SAN FRANCISCO >> Weary firefighters in California raced today to slow the spread of wildfires that burned nearly one million acres statewide in a week and destroyed hundreds of homes ahead an expected weather change that could bring more lightning strikes like the ones that sparked many of the blazes.
Responding to the emergency, President Donald Trump issued a major disaster declaration to provide federal assistance. Gov. Gavin Newsom said in a statement that the declaration will also help people in counties affected by the fires with crisis counseling, housing and other social services.
Two clusters of wildfires in the San Francisco Bay Area grew to become the second- and third-largest wildfires in recent state history by size. Light winds and cooler and more humid nighttime weather helped fire crews make progress on those fires and a third group of fires south of San Francisco ahead of the forecast of warm, dry weather, erratic wind gusts and lightning, state fire officials said.
The National Weather Service issued a red flag warning of high fire danger across the Bay Area and along the Central Coast, beginning from Sunday morning to Monday afternoon.
“The worst is not behind us. We are in a battle rhythm,” California Department of Forestry and Fire Protection (Cal Fire) Chief Thom Porter tweeted.
Since thousands of lightning strikes began on Aug. 15, the state reported 585 wildfires that have burned nearly a million acres, or 1,562 square miles (4,046 square kilometers), according to Cal Fire.
Many were small and remote. The bulk of damage was from three fire “complexes” that were ravaging forest and rural areas in and around the San Francisco Bay Area. They have burned 1,045 square miles (2,700 square kilometers). The fires have killed five people, torched nearly 700 homes and other structures and forced tens of thousands from their houses.
“Tuesday night when I went to bed I had a beautiful home on a beautiful ranch,” said 81-year-old Hank Hanson of Vacaville. “By Wednesday night, I have nothing but a bunch of ashes.”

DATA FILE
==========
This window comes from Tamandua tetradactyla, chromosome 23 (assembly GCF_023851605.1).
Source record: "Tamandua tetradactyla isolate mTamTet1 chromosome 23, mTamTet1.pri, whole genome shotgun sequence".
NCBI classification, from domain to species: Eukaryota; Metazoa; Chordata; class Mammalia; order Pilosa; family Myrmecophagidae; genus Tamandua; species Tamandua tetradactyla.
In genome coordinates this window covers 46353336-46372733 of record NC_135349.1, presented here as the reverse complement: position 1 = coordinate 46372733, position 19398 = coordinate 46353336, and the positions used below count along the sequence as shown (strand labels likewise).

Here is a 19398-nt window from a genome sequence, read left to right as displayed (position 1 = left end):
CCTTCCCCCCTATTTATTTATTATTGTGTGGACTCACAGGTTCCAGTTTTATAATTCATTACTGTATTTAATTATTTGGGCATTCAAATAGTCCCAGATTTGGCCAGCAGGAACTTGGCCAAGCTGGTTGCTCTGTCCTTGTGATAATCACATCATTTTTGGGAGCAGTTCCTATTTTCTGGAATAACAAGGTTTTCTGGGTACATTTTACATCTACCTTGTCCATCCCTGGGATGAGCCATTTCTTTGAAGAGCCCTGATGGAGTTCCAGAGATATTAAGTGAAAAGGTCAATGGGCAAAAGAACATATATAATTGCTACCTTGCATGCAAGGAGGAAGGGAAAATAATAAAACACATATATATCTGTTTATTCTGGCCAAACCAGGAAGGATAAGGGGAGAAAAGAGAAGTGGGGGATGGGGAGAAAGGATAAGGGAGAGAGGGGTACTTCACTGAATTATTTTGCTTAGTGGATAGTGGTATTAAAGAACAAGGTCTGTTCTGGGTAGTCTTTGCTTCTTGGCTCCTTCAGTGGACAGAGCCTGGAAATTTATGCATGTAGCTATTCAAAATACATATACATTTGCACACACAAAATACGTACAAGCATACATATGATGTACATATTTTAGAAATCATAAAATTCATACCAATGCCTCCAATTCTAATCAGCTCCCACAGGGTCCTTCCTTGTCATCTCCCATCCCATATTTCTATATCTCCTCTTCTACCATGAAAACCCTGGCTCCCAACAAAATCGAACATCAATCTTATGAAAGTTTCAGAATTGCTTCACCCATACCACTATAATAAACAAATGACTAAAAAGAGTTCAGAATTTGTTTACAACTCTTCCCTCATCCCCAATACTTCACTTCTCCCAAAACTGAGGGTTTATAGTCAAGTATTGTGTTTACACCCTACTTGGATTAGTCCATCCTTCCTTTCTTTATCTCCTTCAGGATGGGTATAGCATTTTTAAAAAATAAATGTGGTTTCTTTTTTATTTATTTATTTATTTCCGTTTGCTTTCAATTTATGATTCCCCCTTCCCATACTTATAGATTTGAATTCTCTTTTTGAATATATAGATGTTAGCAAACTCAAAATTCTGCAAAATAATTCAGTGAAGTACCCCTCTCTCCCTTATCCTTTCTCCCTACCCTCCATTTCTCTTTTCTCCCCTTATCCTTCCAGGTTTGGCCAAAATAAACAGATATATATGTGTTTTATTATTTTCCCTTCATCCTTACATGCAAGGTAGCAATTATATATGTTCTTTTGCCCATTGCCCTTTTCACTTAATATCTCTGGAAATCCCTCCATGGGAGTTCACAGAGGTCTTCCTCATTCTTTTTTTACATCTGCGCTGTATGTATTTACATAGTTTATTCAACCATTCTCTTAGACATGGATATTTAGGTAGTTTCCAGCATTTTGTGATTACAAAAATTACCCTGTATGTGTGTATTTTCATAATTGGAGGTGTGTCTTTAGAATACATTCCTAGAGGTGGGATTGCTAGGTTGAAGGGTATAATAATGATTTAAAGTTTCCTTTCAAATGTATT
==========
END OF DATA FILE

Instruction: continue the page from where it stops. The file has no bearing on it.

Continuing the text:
In Santa Cruz County, the fire was threatening Boulder Creek, an old logging community of about 5,000 in the Santa Cruz Mountains on the edge of California’s oldest state park — Big Basin Redwoods. Fire officials said they expected the blaze to reach the community, but they took advantage of recent good weather to try to “herd” flames around the town.
Earlier in the week, fire officials in charge of each of the three major wildfires said they were strapped for resources. Some firefighters were working 72-hour shifts instead of the usual 24 hours. By Friday, the approximately 13,700 firefighters on the line began to get help on the ground and with aircraft from 10 states, along with the National Guard and U.S. military.
Those fires were a top priority. But in a sign of how overburdened the state’s firefighting agency is, fire officials said only 1,400 firefighters were assigned to battle the LNU Lightning Complex fire in wine country north of San Francisco, which was only 15% contained.
In comparison, about 5,000 firefighters were assigned to the Mendocino Complex fire in 2018, the largest fire in recent state history.
“All of our resources remain stretched to capacity that we have not seen in recent history,” said Shana Jones, the chief for Cal Fire’s Sonoma-Lake-Napa unit.
“We are making progress, but we are not out of the woods,” she said.
Underscoring the danger the fires pose for firefighters, the Sonoma County sheriff’s office released dramatic video of the helicopter rescue Friday night of two firefighters trapped on a ridge line at Point Reyes National Seashore. They were hoisted to safety as flames advanced.
“Had it not been for that helicopter, those firefighters would certainly have perished,” Sonoma County Sheriff Mark Essick said.
Containment for the fire burning in the Santa Cruz Mountains and along the coast of San Mateo County, south of San Francisco, was at just 5%, and 115 homes and other structures had been destroyed. Firefighters established a fire break aimed at protecting the evacuated University of California, Santa Cruz campus and the surrounding area.
“It’s not a silver bullet. But it gives us a really good stronghold to keep the fire from moving south toward those communities,” Cal Fire Battalion Chief Mark Brunton said.